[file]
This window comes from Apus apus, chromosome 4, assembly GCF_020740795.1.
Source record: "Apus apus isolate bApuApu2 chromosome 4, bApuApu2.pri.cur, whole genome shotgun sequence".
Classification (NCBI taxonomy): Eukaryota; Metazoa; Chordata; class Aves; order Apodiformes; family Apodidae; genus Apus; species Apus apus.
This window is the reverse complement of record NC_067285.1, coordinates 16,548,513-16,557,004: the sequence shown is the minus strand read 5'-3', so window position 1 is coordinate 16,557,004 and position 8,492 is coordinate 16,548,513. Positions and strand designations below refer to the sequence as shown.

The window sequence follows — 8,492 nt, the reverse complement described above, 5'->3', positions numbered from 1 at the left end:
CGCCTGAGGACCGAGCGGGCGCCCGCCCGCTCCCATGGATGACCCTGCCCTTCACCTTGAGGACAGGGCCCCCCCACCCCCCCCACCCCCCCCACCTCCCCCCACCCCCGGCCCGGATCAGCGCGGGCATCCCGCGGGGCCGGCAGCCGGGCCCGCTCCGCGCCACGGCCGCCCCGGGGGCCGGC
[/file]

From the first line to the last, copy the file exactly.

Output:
This window comes from Apus apus, chromosome 4, assembly GCF_020740795.1.
Source record: "Apus apus isolate bApuApu2 chromosome 4, bApuApu2.pri.cur, whole genome shotgun sequence".
Classification (NCBI taxonomy): Eukaryota; Metazoa; Chordata; class Aves; order Apodiformes; family Apodidae; genus Apus; species Apus apus.
This window is the reverse complement of record NC_067285.1, coordinates 16,548,513-16,557,004: the sequence shown is the minus strand read 5'-3', so window position 1 is coordinate 16,557,004 and position 8,492 is coordinate 16,548,513. Positions and strand designations below refer to the sequence as shown.

The window sequence follows — 8,492 nt, the reverse complement described above, 5'->3', positions numbered from 1 at the left end:
CGCCTGAGGACCGAGCGGGCGCCCGCCCGCTCCCATGGATGACCCTGCCCTTCACCTTGAGGACAGGGCCCCCCCACCCCCCCCACCCCCCCCACCTCCCCCCACCCCCGGCCCGGATCAGCGCGGGCATCCCGCGGGGCCGGCAGCCGGGCCCGCTCCGCGCCACGGCCGCCCCGGGGGCCGGC